Because of the diversity of undergraduate curricula,it is not possible for a single test to cover all thematerial you may have studied. The examiners, there-fore, select questions that test the basic knowledge andskills most important for successful graduate study inthe particular field. The committee keeps the testup-to-date by regularly developing new editions andrevising existing editions. In this way, the test contentchanges steadily but gradually, much like most cur-ricula. In addition, curriculum surveys are conductedperiodically to ensure that the content of a testreflects what is currently being taught in the under-graduate curriculum.

    After a new edition of a Subject Test is first adminis-tered, examinees responses to each test question areanalyzed in a variety of ways to determine whethereach question functioned as expected. These analysesmay reveal that a question is ambiguous, requiresknowledge beyond the scope of the test, or is inappro-priate for the total group or a particular subgroup ofexaminees taking the test. Answers to such questionsare not used in computing scores.

    Following this analysis, the new test edition isequated to an existing test edition. In the equatingprocess, statistical methods are used to assess thedifficulty of the new test. Then scores are adjusted sothat examinees who took a difficult edition of the testare not penalized, and examinees who took an easieredition of the test do not have an advantage. Varia-tions in the number of questions in the differenteditions of the test are also taken into account inthis process.

    Scores on the Subject Tests are reported as three-digit scaled scores with the third digit always zero.The maximum possible range for all Subject Test totalscores is from 200 to 990. The actual range of scores fora particular Subject Test, however, may be smaller. Themaximum possible range of Subject Test subscores is20 to 99; however, the actual range of subscores forany test or test edition may be smaller than 20 to 99.Subject Test score interpretive information is providedin Interpreting Your GRE Scores, which you will receivewith your GRE score report, and on the GRE Web siteat

    Content of thePsychology TestMost editions of the test consist of about 215 multiple-choice questions. Each question in the test has fiveoptions from which the examinee is to select the oneoption that is the correct or best answer to the ques-tion. Some of the stimulus materials, such as a descrip-tion of an experiment or a graph, may serve as thebasis for several questions.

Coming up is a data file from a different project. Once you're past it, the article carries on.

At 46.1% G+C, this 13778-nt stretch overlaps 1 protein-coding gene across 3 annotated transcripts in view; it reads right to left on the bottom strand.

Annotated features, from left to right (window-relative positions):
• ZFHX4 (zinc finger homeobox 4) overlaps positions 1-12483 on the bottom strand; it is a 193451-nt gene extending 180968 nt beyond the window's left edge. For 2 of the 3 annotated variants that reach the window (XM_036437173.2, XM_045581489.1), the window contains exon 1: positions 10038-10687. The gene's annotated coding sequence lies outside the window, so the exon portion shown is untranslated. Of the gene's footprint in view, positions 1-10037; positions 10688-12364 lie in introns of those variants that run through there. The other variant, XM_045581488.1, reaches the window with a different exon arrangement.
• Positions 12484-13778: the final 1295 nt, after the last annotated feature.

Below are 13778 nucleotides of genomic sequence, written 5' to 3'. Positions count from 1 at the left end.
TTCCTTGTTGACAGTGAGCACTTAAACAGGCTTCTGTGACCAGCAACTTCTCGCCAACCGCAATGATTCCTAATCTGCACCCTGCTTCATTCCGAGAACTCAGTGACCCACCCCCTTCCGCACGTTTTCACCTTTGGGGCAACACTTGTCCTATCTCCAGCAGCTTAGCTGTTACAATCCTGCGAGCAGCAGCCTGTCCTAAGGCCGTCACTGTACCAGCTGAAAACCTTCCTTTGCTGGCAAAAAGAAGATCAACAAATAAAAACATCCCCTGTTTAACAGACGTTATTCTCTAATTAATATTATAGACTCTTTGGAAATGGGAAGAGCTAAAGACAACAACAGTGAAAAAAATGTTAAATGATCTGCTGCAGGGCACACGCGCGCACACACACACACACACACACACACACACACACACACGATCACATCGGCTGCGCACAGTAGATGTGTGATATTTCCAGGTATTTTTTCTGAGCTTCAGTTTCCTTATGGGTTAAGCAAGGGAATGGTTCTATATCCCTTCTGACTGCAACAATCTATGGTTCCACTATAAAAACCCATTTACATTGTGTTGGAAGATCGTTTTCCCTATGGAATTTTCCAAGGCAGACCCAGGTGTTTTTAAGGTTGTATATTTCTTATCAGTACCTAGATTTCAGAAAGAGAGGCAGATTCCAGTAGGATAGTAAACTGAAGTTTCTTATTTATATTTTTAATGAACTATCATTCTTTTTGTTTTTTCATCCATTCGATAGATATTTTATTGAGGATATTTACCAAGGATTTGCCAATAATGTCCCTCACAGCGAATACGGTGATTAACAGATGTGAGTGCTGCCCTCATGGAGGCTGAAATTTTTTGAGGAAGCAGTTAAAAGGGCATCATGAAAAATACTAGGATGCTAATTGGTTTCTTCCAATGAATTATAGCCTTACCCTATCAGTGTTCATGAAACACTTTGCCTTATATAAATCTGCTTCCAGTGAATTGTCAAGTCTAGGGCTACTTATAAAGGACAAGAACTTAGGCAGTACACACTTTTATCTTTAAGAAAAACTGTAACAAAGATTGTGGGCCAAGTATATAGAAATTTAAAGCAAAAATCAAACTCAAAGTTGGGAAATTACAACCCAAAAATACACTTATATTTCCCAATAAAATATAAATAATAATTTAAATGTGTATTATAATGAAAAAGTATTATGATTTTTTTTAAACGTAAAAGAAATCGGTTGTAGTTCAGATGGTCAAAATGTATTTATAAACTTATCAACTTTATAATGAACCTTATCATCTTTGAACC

The questions in the Psychology Test are drawnfrom courses of study most commonly offered atthe undergraduate level within the broadly definedfield of psychology. Questions may require recallingfactual information, analyzing relationships, applyingprinciples, drawing conclusions from data, evaluatinga research design, and/or identifying a psychologistwho has made a theoretical or research contributionto the field.

    The Psychology Test yields two subscores inaddition to the total score. Although the test offersonly two subscores, there are questions in threecontent categories:

    1. Experimental or natural science oriented (about40 percent of the questions), including learning,language, memory, thinking, sensation andperception, physiological psychology, ethology,and comparative psychology. They contribute tothe experimental psychology subscore and thetotal score.


    2. Social or social science oriented (about 43percent of the questions). These questions aredistributed among the fields of clinical andabnormal, developmental, personality, andsocial psychology. They contribute to the socialpsychology subscore and the total score.

    3. General (about 17 percent of the questions),including the history of psychology, appliedpsychology, measurement, research designs,and statistics. They contribute to the totalscore only.

    The questions on which subscores are based aredistributed throughout the test; they are not set asideand labeled separately, although several questions froma single content area may appear consecutively.

    Preparing for a Subject TestGRE Subject Test questions are designed to measureskills and knowledge gained over a long period of time.Although you might increase your scores to someextent through preparation a few weeks or monthsbefore you take the test, last-minute cramming isunlikely to be of further help. The following informa-tion may be helpful.

    A general review of your college courses isprobably the best preparation for the test. How-ever, the test covers a broad range of subjectmatter, and no one is expected to be familiarwith the content of every question.

    Use this practice book to become familiarwith